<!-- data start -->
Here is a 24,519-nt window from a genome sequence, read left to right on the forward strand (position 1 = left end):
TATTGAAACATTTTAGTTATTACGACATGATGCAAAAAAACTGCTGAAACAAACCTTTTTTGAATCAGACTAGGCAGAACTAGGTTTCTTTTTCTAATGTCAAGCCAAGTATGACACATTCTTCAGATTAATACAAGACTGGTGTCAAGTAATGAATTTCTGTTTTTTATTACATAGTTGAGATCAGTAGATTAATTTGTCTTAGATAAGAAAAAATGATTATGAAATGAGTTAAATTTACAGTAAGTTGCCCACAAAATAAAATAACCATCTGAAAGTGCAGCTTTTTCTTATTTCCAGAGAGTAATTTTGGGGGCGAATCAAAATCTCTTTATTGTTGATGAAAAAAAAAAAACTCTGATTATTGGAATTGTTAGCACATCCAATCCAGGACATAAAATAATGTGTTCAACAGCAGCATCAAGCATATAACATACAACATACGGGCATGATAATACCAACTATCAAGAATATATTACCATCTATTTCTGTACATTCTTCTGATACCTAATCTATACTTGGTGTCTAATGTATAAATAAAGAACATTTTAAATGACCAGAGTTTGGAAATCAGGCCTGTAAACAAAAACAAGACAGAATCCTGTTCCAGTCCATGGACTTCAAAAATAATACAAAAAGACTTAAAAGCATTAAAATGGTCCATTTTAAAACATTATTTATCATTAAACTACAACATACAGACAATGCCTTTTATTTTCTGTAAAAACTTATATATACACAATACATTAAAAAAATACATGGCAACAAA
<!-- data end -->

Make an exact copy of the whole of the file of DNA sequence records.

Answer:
Here is a 24,519-nt window from a genome sequence, read left to right on the forward strand (position 1 = left end):
TATTGAAACATTTTAGTTATTACGACATGATGCAAAAAAACTGCTGAAACAAACCTTTTTTGAATCAGACTAGGCAGAACTAGGTTTCTTTTTCTAATGTCAAGCCAAGTATGACACATTCTTCAGATTAATACAAGACTGGTGTCAAGTAATGAATTTCTGTTTTTTATTACATAGTTGAGATCAGTAGATTAATTTGTCTTAGATAAGAAAAAATGATTATGAAATGAGTTAAATTTACAGTAAGTTGCCCACAAAATAAAATAACCATCTGAAAGTGCAGCTTTTTCTTATTTCCAGAGAGTAATTTTGGGGGCGAATCAAAATCTCTTTATTGTTGATGAAAAAAAAAAAACTCTGATTATTGGAATTGTTAGCACATCCAATCCAGGACATAAAATAATGTGTTCAACAGCAGCATCAAGCATATAACATACAACATACGGGCATGATAATACCAACTATCAAGAATATATTACCATCTATTTCTGTACATTCTTCTGATACCTAATCTATACTTGGTGTCTAATGTATAAATAAAGAACATTTTAAATGACCAGAGTTTGGAAATCAGGCCTGTAAACAAAAACAAGACAGAATCCTGTTCCAGTCCATGGACTTCAAAAATAATACAAAAAGACTTAAAAGCATTAAAATGGTCCATTTTAAAACATTATTTATCATTAAACTACAACATACAGACAATGCCTTTTATTTTCTGTAAAAACTTATATATACACAATACATTAAAAAAATACATGGCAACAAA